Potential authors should choose a media format that grabs their attention knowing that in Clio’s Psyche we tend to favor a mixture of psychology with personal statement as we are Eriksonian participant observers in search of knowledge. It need not only be media: Harley Davidson writers identify themselves as such and many other groups identify themselves in part by the technology they prize. We have a strong preference for case studies as well and I would love to have historical materials that come earlier in our electronic age and especially before it. Ancient history is so rich in the human projection of emotion onto Mount Olympus and everything else. But then, so is all history.
For one or more issues of our journal, we are looking for thoughtful, psychoanalytically, historically, and psychologically based papers on a variety of subjects, including:
- Ways of expression
- Ways of identification individually and in groups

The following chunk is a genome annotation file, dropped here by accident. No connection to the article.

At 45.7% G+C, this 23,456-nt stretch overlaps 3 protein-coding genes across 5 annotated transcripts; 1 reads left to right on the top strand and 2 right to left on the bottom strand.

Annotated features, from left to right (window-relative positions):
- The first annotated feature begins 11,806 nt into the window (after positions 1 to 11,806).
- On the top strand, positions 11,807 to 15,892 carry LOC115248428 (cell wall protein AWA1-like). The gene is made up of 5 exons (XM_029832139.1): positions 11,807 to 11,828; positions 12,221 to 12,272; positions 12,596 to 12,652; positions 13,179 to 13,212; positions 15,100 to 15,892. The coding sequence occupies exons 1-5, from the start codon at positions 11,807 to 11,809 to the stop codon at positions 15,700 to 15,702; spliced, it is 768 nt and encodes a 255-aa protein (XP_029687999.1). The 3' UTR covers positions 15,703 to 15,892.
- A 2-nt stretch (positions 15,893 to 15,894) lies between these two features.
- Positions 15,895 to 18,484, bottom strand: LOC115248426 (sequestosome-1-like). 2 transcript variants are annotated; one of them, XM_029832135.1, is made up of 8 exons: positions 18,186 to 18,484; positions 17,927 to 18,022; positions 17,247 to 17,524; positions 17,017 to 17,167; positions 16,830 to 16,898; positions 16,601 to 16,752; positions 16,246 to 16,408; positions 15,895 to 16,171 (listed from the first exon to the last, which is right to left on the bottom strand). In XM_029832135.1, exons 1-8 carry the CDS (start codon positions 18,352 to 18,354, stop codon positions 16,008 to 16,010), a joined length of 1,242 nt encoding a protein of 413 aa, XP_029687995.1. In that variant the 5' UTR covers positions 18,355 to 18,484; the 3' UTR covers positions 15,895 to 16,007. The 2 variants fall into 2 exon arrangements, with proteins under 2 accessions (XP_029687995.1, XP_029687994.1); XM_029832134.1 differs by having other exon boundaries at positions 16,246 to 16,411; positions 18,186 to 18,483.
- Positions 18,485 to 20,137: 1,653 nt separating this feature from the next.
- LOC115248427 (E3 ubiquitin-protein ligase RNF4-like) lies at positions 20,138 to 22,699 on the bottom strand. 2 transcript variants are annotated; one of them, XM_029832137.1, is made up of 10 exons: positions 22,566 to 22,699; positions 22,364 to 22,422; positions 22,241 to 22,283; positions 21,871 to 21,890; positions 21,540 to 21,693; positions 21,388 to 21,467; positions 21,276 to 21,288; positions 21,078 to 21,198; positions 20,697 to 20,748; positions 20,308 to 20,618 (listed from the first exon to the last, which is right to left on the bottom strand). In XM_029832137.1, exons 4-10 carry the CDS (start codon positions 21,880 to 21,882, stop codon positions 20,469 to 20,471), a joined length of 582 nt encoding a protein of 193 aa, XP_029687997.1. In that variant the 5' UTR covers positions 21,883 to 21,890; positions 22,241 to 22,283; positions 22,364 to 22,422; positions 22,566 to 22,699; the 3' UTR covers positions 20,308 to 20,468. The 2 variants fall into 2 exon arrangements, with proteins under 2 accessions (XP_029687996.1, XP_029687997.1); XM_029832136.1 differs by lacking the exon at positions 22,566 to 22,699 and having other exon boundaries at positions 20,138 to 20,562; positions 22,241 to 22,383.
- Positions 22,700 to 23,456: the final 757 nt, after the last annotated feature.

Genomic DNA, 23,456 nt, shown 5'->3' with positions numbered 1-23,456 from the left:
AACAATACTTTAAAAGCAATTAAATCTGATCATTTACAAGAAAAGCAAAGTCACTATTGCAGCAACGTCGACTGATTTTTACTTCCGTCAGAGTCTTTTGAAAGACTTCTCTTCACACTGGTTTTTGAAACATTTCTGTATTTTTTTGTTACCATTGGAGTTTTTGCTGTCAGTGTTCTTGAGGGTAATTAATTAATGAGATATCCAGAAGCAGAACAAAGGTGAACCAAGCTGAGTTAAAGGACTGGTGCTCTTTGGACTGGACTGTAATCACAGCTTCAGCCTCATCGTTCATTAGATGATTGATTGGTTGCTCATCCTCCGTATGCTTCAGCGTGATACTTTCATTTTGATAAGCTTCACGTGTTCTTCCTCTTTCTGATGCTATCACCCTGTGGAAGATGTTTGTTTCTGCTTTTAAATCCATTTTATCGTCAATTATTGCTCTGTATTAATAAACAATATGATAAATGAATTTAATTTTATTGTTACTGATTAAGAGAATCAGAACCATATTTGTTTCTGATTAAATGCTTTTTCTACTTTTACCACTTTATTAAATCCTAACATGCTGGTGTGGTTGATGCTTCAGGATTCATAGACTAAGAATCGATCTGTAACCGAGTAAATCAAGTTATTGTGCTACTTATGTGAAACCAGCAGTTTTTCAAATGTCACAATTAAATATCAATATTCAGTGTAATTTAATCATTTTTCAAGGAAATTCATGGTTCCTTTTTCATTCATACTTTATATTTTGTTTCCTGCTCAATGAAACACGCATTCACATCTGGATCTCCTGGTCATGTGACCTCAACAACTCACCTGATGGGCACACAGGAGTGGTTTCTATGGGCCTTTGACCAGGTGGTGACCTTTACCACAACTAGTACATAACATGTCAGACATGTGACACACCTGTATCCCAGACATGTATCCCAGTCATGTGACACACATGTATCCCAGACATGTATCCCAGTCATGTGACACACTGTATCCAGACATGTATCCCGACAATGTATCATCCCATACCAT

- Ways of connecting, socializing, and creating friendship (I do it with psychohistory)
- Ways in which media serves as object relations
- Ways in which my tools (my garage is full of them) defined me when I built a small apartment
- What emotions are evoked by the screens you watch? (The Saturday morning cartoons I watch while cooking breakfast take me back to the movies I went to as a young boy before TV became common)
- Ways in which music serves as an identifier of individuals, generations, and groups
(e.g., listeners to Shostakovich are not likely to listen to the sensational K-pop group BTS, and a Russian-born colleague reports that “we were one nation” defined by WWII’s music/movies)
- Why do you watch certain screens and what emotions do they invoke?
(e.g., I watch certain screens because my wife likes them, and they become a part of my life — and you?)
- Why do you or people you care about watch certain media to relax?
(e.g., my wife does not believe we should eat without having some relaxing television…)
- Case studies of how media inspires our personal lives and our work
- Reviews of books and media relevant to this subject